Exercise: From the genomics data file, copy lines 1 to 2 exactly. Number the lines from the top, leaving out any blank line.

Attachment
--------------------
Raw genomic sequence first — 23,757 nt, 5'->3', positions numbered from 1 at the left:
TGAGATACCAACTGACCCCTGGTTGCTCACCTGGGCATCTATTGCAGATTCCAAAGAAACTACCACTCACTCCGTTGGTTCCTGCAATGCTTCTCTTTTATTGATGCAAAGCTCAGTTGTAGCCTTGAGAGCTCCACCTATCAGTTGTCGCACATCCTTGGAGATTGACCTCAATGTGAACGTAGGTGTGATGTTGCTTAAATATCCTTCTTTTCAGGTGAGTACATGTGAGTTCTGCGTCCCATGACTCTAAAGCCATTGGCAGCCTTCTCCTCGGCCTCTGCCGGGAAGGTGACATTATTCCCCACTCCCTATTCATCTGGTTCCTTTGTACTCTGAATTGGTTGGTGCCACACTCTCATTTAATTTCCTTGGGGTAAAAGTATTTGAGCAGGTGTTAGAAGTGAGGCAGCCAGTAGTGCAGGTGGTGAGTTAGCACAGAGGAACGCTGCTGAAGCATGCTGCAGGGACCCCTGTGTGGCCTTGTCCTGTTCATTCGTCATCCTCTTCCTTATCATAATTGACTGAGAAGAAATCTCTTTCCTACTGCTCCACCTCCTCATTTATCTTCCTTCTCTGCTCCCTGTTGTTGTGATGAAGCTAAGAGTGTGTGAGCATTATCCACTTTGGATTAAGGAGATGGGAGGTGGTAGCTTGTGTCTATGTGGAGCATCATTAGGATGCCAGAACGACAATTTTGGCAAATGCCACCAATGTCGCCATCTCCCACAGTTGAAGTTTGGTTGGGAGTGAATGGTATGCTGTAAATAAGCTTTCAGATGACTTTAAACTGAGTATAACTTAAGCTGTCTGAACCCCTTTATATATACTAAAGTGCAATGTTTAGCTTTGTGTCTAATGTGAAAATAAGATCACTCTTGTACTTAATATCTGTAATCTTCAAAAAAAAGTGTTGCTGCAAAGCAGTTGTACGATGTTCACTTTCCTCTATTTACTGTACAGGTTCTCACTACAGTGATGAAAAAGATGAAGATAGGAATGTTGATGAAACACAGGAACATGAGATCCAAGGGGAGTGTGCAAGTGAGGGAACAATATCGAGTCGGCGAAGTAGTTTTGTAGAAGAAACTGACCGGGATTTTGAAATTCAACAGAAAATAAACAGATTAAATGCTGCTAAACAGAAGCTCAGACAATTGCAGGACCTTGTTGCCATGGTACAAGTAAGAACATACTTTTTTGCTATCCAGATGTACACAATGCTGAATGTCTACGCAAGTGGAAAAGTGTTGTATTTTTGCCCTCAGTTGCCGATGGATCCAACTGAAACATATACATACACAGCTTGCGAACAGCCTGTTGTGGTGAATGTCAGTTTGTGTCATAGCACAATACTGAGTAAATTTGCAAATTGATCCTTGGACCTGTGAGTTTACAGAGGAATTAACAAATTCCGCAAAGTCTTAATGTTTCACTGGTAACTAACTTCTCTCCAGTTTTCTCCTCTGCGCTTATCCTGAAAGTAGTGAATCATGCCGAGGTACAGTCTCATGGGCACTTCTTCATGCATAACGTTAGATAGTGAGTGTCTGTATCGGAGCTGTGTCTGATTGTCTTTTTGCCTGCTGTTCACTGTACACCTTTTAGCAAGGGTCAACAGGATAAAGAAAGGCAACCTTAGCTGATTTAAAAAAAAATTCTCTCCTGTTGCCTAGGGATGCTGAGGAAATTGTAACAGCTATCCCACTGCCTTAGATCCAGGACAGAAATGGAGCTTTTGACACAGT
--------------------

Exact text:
Raw genomic sequence first — 23,757 nt, 5'->3', positions numbered from 1 at the left:
TGAGATACCAACTGACCCCTGGTTGCTCACCTGGGCATCTATTGCAGATTCCAAAGAAACTACCACTCACTCCGTTGGTTCCTGCAATGCTTCTCTTTTATTGATGCAAAGCTCAGTTGTAGCCTTGAGAGCTCCACCTATCAGTTGTCGCACATCCTTGGAGATTGACCTCAATGTGAACGTAGGTGTGATGTTGCTTAAATATCCTTCTTTTCAGGTGAGTACATGTGAGTTCTGCGTCCCATGACTCTAAAGCCATTGGCAGCCTTCTCCTCGGCCTCTGCCGGGAAGGTGACATTATTCCCCACTCCCTATTCATCTGGTTCCTTTGTACTCTGAATTGGTTGGTGCCACACTCTCATTTAATTTCCTTGGGGTAAAAGTATTTGAGCAGGTGTTAGAAGTGAGGCAGCCAGTAGTGCAGGTGGTGAGTTAGCACAGAGGAACGCTGCTGAAGCATGCTGCAGGGACCCCTGTGTGGCCTTGTCCTGTTCATTCGTCATCCTCTTCCTTATCATAATTGACTGAGAAGAAATCTCTTTCCTACTGCTCCACCTCCTCATTTATCTTCCTTCTCTGCTCCCTGTTGTTGTGATGAAGCTAAGAGTGTGTGAGCATTATCCACTTTGGATTAAGGAGATGGGAGGTGGTAGCTTGTGTCTATGTGGAGCATCATTAGGATGCCAGAACGACAATTTTGGCAAATGCCACCAATGTCGCCATCTCCCACAGTTGAAGTTTGGTTGGGAGTGAATGGTATGCTGTAAATAAGCTTTCAGATGACTTTAAACTGAGTATAACTTAAGCTGTCTGAACCCCTTTATATATACTAAAGTGCAATGTTTAGCTTTGTGTCTAATGTGAAAATAAGATCACTCTTGTACTTAATATCTGTAATCTTCAAAAAAAAGTGTTGCTGCAAAGCAGTTGTACGATGTTCACTTTCCTCTATTTACTGTACAGGTTCTCACTACAGTGATGAAAAAGATGAAGATAGGAATGTTGATGAAACACAGGAACATGAGATCCAAGGGGAGTGTGCAAGTGAGGGAACAATATCGAGTCGGCGAAGTAGTTTTGTAGAAGAAACTGACCGGGATTTTGAAATTCAACAGAAAATAAACAGATTAAATGCTGCTAAACAGAAGCTCAGACAATTGCAGGACCTTGTTGCCATGGTACAAGTAAGAACATACTTTTTTGCTATCCAGATGTACACAATGCTGAATGTCTACGCAAGTGGAAAAGTGTTGTATTTTTGCCCTCAGTTGCCGATGGATCCAACTGAAACATATACATACACAGCTTGCGAACAGCCTGTTGTGGTGAATGTCAGTTTGTGTCATAGCACAATACTGAGTAAATTTGCAAATTGATCCTTGGACCTGTGAGTTTACAGAGGAATTAACAAATTCCGCAAAGTCTTAATGTTTCACTGGTAACTAACTTCTCTCCAGTTTTCTCCTCTGCGCTTATCCTGAAAGTAGTGAATCATGCCGAGGTACAGTCTCATGGGCACTTCTTCATGCATAACGTTAGATAGTGAGTGTCTGTATCGGAGCTGTGTCTGATTGTCTTTTTGCCTGCTGTTCACTGTACACCTTTTAGCAAGGGTCAACAGGATAAAGAAAGGCAACCTTAGCTGATTTAAAAAAAAATTCTCTCCTGTTGCCTAGGGATGCTGAGGAAATTGTAACAGCTATCCCACTGCCTTAGATCCAGGACAGAAATGGAGCTTTTGACACAGT